During this week discussions on twitter and on the blogs focused on a discussion paper by James Hansen et al in Earth System Dynamics Discussions. The paper forms part of a legal case in the US and basically states that the current and expected warming over the next decades is unprecedented since the last interglacial. In this context the Guardian has run an article on the paper. While they state that the science is not yet peer-reviewed, the authors have run a series of interviews and comments, which is usually happening only when a paper is actually published. As usual I refrain in this blog from commenting on climate politics, but as I have written my PhD on scientific publication processes I would like to focus here on the implications of the media scrutiny within the discussion paper phase of a scientific publication. Continue reading
There is an elephant in the room, at every conference in nearly every discipline. The elephant is so extraordinary that everyone seems to want to watch and hype it. In all this trouble a lot of common sense seems to get lost and especially the little mice, who are creeping around the corners, overlooked.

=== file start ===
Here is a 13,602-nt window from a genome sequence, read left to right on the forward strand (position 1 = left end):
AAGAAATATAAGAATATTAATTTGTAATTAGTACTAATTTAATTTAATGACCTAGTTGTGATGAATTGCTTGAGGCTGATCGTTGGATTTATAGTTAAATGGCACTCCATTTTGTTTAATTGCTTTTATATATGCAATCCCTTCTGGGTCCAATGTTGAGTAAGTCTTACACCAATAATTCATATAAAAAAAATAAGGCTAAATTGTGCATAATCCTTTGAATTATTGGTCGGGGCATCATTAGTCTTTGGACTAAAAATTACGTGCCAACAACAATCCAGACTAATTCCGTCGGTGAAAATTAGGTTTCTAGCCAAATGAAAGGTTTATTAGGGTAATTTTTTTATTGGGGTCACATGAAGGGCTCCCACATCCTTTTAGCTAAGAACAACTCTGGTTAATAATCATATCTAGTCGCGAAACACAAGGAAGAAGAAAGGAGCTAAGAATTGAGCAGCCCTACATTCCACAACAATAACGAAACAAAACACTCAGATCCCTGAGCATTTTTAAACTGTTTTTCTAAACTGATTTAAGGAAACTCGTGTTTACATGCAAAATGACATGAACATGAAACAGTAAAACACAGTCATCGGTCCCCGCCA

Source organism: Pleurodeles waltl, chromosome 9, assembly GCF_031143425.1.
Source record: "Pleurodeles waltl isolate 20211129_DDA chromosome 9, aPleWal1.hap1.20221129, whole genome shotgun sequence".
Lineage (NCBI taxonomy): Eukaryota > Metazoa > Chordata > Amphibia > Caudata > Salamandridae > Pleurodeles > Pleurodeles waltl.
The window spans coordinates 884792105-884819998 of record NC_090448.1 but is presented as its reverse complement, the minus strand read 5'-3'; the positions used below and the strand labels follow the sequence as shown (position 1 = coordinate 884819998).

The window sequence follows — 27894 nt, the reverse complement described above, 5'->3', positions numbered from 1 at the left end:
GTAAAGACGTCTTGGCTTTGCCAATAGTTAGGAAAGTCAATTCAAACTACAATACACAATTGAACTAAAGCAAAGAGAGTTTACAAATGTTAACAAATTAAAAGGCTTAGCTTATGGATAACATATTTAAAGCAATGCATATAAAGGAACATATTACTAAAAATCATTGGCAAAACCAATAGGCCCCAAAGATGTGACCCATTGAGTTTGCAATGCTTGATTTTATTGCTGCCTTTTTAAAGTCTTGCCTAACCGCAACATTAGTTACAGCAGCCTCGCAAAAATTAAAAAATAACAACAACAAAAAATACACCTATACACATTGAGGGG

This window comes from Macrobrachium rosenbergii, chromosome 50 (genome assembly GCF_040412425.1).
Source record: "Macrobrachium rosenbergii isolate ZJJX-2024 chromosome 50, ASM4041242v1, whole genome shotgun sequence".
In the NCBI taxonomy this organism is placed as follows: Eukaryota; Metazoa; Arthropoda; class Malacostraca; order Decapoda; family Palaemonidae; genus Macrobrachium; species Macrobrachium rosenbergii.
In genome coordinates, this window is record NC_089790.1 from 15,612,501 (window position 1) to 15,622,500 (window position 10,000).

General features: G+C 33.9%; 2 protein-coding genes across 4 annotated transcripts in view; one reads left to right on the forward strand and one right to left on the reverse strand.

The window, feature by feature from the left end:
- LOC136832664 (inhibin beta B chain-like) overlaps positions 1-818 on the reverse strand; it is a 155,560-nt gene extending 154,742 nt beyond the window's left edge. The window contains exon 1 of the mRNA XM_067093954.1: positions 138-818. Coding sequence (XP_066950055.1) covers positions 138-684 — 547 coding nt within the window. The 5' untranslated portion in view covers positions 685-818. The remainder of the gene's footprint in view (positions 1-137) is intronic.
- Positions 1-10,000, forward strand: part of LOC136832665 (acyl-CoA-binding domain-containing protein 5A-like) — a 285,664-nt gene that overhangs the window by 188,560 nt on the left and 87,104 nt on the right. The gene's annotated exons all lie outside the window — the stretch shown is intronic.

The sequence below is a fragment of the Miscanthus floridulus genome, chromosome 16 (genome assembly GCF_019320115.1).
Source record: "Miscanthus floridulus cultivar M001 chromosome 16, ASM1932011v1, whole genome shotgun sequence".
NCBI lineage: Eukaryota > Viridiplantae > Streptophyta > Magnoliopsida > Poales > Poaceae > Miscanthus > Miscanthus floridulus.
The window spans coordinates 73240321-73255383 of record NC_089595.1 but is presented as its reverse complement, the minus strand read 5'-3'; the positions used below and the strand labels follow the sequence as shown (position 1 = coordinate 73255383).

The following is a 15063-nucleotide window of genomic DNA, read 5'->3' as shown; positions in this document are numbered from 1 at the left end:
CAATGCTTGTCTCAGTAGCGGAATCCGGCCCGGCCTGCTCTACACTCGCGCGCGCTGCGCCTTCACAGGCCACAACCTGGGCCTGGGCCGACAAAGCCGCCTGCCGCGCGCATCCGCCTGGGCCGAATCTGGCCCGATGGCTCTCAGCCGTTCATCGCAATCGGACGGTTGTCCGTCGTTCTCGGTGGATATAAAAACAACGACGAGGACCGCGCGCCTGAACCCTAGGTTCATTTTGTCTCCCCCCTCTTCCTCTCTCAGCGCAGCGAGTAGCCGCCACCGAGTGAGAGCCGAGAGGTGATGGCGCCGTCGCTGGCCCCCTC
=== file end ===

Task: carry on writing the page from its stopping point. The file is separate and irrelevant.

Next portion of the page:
The big topic is Big Data, the next big thing that will revolutionise society, at least when you believe the advertisements. The topic grew in the past few years into something really big, especially as the opportunities of this term are regularly demonstrated by social media companies. Funding agencies and governments have seen this and put Big Data at their top of their science agenda. A consequence are masses of scientist, sitting in conference sessions about Big Data and discussions vary between the question on what it is and how it can be used. Nevertheless, there are a lot of traps in this field, who might have serious consequences for science in general. Continue reading
A basic point of the new paper is the introduction of quality evaluation. But what does this mean and why do I think it is important? Well, for the first question I have to talk a little bit about the background. The common words we use together with quality are assurance and control. Depending on their definition, they are focussing to make the product or the processes, which lead to the product, better. Since the products we are talking about is data, both are focussing to deliver better datasets.
Nevertheless, in peer review we are handling now a different stage, since we are now in the phase, in which we want to quantify the quality. To do this, some points have to be made clear. First is the fact that quality is subjective. Especially, when we think about the peer review process, it is important to keep in mind that this is not an objective process. The quality of the publication entity is defined by the opinion of the reviewers and editor and has therefore inevitably a personal touch. Of cause the same is true for data peer review. Continue reading